It’s 1933 and the country has undergone several years of painful Depression following the 1920s speculation that crashed in the fall of 1929. Investigations into the bank related causes began under Republican President, Herbert Hoover and continued under Democratic President, FDR. Okay, that’s pretty common knowledge. But, here’s something that isn’t: of all the giant banks operating their trusts schemes and taking advantage of off-book deals, and international bets in the late 1920s, it was an incoming head of Chase (replacing Al Wiggins who shorted Chase stock in a network of fraud) that advocated for Glass-Steagall. Indeed, despite all pedigree to the opposite (his father was Senator Nelson Aldrich architect of the Federal Reserve and brother-in-law, John D. Rockefeller), Chase Chair, Winthrop Aldrich, took to the front pages of the New York Times in March, 1933 to pitch decisive separation of commercial and speculative activity arguments. Fellow bankers hated him. His motives weren’t totally altruistic to be sure, but somewhere in his calculation that Chase would survive a separation of activities and emerge stronger than rival, Morgan Bank, was an awareness that something more – permanent – had to be put in place if only to save the banking industry from future confidence breaches and loss. It turned out he was right. And wrong. (much more on that in my next book, research still ongoing.) Financial history has a sense of irony. JPM Chase was the post-Glass-Steagall repeal marriage, 66 years in the making, of Morgan Bank and Chase. Today, it is the largest bank in America, possessing greater control of the nation’s cash than any other bank. It also has the largest derivatives exposure ($70 trillion) including nearly $6 trillion worth of credit derivatives.
Volatility is back. The S&P moved more than 1% on 4 of the 5 days, had the biggest down day of the year, and even the least volatile day was a 0.7% move.
Millions of middle class citizens in the U.S. sink deeper into despair every day. Day by day hope is being lost that the future for our children will be better than our past. The political, financial, and corporate leaders of our country are intellectually and morally bankrupt. The major Wall Street banks are bankrupt. Social Security is bankrupt. Medicare is bankrupt. The whole damned world is bankrupt. Anyone with an unbiased view of our planet would conclude that we are in unfathomable danger. The list of impending catastrophic issues that will blow up the world for millions in the U.S. and across the globe is virtually endless... When I started to detail the issues facing our country today, I expected to come up with 10 to 20 bullet points of key concerns. As I methodically worked through the categories of challenges facing the American Empire, the total reached 76 bullet points. The facts as presented above paint a picture of impending doom for America. The slogans and vapid “solutions” proposed by political candidates and entrenched Washington politicians do not even scratch the surface of what would need to be done to save this country from economic collapse. Many of these problems took decades to create and are not solvable in a reasonable time frame. With the country still delusion, overleveraged, and underemployed, it seems like the existing economic and social structure will need to be blown up to restore hope in this country.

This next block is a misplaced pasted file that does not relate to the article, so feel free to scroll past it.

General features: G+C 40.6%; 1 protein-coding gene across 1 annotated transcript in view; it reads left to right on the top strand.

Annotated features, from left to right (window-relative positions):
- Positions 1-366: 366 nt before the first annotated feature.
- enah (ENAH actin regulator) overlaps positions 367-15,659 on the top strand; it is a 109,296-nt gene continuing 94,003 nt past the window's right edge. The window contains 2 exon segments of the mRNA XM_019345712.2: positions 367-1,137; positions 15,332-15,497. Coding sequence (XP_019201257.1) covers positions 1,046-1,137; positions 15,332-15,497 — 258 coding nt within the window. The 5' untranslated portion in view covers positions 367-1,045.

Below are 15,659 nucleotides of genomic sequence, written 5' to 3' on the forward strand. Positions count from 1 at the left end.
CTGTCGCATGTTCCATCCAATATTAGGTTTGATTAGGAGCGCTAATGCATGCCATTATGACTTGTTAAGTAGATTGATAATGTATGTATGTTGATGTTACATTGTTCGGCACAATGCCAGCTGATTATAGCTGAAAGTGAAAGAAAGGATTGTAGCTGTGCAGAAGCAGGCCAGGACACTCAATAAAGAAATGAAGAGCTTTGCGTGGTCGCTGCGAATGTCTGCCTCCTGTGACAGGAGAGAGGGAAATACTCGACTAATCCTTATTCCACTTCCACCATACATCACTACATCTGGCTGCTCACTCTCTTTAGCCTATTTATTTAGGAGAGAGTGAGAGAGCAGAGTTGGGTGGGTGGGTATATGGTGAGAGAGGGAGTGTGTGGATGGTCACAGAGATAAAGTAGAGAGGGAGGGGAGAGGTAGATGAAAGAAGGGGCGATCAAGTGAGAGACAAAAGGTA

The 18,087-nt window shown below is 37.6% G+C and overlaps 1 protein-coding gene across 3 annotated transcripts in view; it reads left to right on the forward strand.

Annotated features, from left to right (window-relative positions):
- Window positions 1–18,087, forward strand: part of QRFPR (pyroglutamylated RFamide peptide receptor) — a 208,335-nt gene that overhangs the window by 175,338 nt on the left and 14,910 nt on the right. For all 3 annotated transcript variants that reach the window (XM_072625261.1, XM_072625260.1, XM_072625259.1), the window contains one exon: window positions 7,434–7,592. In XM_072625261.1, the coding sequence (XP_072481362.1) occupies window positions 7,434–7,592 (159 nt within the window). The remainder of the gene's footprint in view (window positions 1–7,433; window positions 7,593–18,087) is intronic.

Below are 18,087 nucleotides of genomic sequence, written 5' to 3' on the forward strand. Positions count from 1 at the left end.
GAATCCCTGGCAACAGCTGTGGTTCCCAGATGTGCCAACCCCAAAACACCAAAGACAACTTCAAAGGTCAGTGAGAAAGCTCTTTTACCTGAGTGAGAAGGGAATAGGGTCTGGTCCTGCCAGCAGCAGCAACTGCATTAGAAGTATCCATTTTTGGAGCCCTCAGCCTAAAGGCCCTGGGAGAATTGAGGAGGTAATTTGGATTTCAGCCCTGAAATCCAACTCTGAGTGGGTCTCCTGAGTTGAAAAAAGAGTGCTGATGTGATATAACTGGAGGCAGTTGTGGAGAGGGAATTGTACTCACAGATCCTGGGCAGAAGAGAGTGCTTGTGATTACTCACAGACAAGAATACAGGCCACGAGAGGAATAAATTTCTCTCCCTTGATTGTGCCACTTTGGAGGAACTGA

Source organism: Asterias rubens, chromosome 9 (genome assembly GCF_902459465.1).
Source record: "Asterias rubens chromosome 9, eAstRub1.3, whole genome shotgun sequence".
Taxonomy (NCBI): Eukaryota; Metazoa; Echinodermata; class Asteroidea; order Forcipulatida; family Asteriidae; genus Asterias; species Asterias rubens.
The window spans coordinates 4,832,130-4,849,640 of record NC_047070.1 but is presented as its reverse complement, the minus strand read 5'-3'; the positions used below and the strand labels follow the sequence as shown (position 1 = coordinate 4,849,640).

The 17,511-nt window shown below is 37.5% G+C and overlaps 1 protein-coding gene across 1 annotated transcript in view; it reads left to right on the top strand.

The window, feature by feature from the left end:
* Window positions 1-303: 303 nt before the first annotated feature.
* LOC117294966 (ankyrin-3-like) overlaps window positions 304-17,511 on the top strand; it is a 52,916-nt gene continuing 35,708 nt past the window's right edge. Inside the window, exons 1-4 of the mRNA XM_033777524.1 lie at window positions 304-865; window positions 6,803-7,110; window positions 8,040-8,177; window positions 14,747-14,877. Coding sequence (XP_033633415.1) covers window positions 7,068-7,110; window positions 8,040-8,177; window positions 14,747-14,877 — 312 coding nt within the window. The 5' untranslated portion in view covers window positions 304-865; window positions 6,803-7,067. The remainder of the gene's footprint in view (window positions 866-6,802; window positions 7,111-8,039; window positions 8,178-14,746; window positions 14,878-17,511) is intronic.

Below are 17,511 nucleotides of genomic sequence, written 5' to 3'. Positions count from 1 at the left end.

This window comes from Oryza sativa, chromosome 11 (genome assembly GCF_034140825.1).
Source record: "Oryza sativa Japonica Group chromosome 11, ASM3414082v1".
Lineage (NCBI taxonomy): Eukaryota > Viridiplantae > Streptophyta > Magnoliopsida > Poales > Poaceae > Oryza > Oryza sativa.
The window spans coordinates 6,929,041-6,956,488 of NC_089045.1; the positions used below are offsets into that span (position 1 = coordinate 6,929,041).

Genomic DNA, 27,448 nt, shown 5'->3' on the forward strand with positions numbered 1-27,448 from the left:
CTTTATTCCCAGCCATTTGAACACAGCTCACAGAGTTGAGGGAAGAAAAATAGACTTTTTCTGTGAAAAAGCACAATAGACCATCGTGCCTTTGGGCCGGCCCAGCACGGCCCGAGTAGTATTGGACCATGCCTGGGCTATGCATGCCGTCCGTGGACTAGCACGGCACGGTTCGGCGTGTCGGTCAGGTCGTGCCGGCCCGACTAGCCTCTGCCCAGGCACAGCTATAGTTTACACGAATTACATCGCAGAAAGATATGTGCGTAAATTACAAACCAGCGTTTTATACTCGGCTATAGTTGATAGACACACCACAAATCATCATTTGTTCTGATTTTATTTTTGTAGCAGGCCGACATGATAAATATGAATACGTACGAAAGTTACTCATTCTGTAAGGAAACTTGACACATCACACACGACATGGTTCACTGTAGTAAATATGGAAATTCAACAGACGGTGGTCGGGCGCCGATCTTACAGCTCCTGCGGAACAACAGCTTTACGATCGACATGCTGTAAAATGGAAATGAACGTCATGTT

The only surprise in the speech so far is that he hasn't told Transatlantic Holding Inc., that they should accept Buffett's offer. Now we can get back to trying to figure out what new plan Greece and the Troika come up with to justify repeating the process again a few weeks from now. And just how much QE is going to be announced Wednesday.
COFFEE AND HOPE DONUTS STRICTLY PROHIBITED...
The final collapse of our credit expansion boom approaches. We have a choice over the next week. We could voluntarily abandon further credit expansion by voting for a Balanced Budget Amendment to the Constitution or we can raise the debt ceiling, pretend to cut spending far in the future, and allow our currency system to experience a catastrophic final collapse. We’ll take what’s behind door #2 Johnny. The vested interests in Washington DC and Wall Street only care about power and wealth. They will never abandon credit expansion. It’s their drug. They must have it. They are addicted to it. They will keep injecting it into our system until they overdose America.
In a very surprising move, the AP reports that the UK finance minister George Osborne has announced a major overhaul of British banks, the key provision of which will be the separation of bank retail and investment business "in order to help avoid another financial crisis" - an act which is in essence a reintroduction of Glass-Steagall. What is stunning about this development is that the banking cartel has allowed the UK to get so far as to effectively repeal Gramm-Leach-Bliley, the act that ended Glass Steagall and allowed unprecedented deregulation to convert formerly safe banks into the mastodon, 50x levered, TBTF hedge funds they are now. And if this is happening in the UK, how long before Europe adopts the same overhaul in order to placate its austerity-ired population, and deflect populist anger where it belongs: the banking oligarchy which continues to defy nature, and the simple laws of bankruptcy, and demands that there is never even the smallest impairment of senior claims. All this may very soon be changing.